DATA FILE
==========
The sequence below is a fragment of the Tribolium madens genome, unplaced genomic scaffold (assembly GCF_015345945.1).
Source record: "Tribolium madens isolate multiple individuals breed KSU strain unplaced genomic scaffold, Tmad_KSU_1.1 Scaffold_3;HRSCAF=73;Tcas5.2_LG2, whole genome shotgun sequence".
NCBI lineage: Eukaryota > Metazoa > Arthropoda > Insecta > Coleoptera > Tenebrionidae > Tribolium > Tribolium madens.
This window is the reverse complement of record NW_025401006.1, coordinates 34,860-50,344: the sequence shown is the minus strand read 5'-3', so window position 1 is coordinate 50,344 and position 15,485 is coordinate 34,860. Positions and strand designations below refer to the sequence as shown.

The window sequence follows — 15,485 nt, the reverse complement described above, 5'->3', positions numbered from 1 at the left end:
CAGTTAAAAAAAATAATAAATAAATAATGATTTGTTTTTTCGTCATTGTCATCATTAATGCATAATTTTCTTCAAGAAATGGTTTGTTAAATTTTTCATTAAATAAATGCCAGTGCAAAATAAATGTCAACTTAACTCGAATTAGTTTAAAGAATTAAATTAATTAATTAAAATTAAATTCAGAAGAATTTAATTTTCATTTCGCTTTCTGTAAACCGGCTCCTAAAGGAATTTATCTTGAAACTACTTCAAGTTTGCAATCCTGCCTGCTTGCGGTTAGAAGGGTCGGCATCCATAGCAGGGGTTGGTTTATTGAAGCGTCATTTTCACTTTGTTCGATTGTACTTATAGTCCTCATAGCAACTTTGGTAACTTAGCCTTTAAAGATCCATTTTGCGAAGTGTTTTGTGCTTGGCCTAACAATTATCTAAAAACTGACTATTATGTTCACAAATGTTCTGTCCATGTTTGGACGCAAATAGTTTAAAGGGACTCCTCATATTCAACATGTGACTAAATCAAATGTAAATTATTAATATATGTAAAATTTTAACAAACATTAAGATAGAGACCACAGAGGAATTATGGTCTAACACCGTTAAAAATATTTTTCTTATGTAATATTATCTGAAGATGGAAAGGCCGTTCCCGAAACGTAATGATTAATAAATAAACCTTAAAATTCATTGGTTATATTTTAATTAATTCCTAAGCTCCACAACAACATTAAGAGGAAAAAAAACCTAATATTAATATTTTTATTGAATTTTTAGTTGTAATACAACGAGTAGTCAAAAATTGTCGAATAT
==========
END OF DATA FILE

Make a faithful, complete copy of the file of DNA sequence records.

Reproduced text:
The sequence below is a fragment of the Tribolium madens genome, unplaced genomic scaffold (assembly GCF_015345945.1).
Source record: "Tribolium madens isolate multiple individuals breed KSU strain unplaced genomic scaffold, Tmad_KSU_1.1 Scaffold_3;HRSCAF=73;Tcas5.2_LG2, whole genome shotgun sequence".
NCBI lineage: Eukaryota > Metazoa > Arthropoda > Insecta > Coleoptera > Tenebrionidae > Tribolium > Tribolium madens.
This window is the reverse complement of record NW_025401006.1, coordinates 34,860-50,344: the sequence shown is the minus strand read 5'-3', so window position 1 is coordinate 50,344 and position 15,485 is coordinate 34,860. Positions and strand designations below refer to the sequence as shown.

The window sequence follows — 15,485 nt, the reverse complement described above, 5'->3', positions numbered from 1 at the left end:
CAGTTAAAAAAAATAATAAATAAATAATGATTTGTTTTTTCGTCATTGTCATCATTAATGCATAATTTTCTTCAAGAAATGGTTTGTTAAATTTTTCATTAAATAAATGCCAGTGCAAAATAAATGTCAACTTAACTCGAATTAGTTTAAAGAATTAAATTAATTAATTAAAATTAAATTCAGAAGAATTTAATTTTCATTTCGCTTTCTGTAAACCGGCTCCTAAAGGAATTTATCTTGAAACTACTTCAAGTTTGCAATCCTGCCTGCTTGCGGTTAGAAGGGTCGGCATCCATAGCAGGGGTTGGTTTATTGAAGCGTCATTTTCACTTTGTTCGATTGTACTTATAGTCCTCATAGCAACTTTGGTAACTTAGCCTTTAAAGATCCATTTTGCGAAGTGTTTTGTGCTTGGCCTAACAATTATCTAAAAACTGACTATTATGTTCACAAATGTTCTGTCCATGTTTGGACGCAAATAGTTTAAAGGGACTCCTCATATTCAACATGTGACTAAATCAAATGTAAATTATTAATATATGTAAAATTTTAACAAACATTAAGATAGAGACCACAGAGGAATTATGGTCTAACACCGTTAAAAATATTTTTCTTATGTAATATTATCTGAAGATGGAAAGGCCGTTCCCGAAACGTAATGATTAATAAATAAACCTTAAAATTCATTGGTTATATTTTAATTAATTCCTAAGCTCCACAACAACATTAAGAGGAAAAAAAACCTAATATTAATATTTTTATTGAATTTTTAGTTGTAATACAACGAGTAGTCAAAAATTGTCGAATAT